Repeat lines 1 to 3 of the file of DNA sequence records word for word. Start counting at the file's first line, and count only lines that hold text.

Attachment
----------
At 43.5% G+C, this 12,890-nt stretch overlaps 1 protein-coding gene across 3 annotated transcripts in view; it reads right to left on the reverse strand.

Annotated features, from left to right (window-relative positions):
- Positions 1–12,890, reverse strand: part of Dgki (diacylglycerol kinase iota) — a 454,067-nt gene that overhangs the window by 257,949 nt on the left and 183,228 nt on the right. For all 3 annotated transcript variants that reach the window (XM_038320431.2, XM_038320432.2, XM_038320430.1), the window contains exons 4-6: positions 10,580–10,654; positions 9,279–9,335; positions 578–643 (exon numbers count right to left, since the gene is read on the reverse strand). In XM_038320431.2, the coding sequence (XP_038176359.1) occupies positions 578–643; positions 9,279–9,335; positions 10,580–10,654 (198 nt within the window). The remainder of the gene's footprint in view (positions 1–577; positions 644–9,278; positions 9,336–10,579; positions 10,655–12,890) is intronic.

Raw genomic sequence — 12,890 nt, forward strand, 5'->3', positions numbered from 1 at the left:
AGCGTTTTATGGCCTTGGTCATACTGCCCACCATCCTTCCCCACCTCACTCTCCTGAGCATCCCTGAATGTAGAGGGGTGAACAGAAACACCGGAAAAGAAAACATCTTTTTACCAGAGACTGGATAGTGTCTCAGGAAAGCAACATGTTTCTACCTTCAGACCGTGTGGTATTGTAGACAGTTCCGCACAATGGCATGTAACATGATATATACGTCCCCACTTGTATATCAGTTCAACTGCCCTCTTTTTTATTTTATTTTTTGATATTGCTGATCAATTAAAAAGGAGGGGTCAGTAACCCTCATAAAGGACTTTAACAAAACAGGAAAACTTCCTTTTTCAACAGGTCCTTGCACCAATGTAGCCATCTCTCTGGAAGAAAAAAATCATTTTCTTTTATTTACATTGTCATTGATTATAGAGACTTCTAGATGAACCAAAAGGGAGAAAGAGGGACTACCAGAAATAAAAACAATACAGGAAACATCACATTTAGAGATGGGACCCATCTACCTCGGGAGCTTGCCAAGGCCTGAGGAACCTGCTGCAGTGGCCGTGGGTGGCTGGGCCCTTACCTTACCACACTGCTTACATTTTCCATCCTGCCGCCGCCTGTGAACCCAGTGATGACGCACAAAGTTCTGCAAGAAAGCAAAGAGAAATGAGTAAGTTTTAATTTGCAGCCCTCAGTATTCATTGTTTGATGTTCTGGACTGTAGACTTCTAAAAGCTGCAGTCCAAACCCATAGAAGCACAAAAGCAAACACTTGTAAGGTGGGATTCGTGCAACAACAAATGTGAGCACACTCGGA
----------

At 43.5% G+C, this 12,890-nt stretch overlaps 1 protein-coding gene across 3 annotated transcripts in view; it reads right to left on the reverse strand.

Annotated features, from left to right (window-relative positions):
- Positions 1–12,890, reverse strand: part of Dgki (diacylglycerol kinase iota) — a 454,067-nt gene that overhangs the window by 257,949 nt on the left and 183,228 nt on the right. For all 3 annotated transcript variants that reach the window (XM_038320431.2, XM_038320432.2, XM_038320430.1), the window contains exons 4-6: positions 10,580–10,654; positions 9,279–9,335; positions 578–643 (exon numbers count right to left, since the gene is read on the reverse strand). In XM_038320431.2, the coding sequence (XP_038176359.1) occupies positions 578–643; positions 9,279–9,335; positions 10,580–10,654 (198 nt within the window). The remainder of the gene's footprint in view (positions 1–577; positions 644–9,278; positions 9,336–10,579; positions 10,655–12,890) is intronic.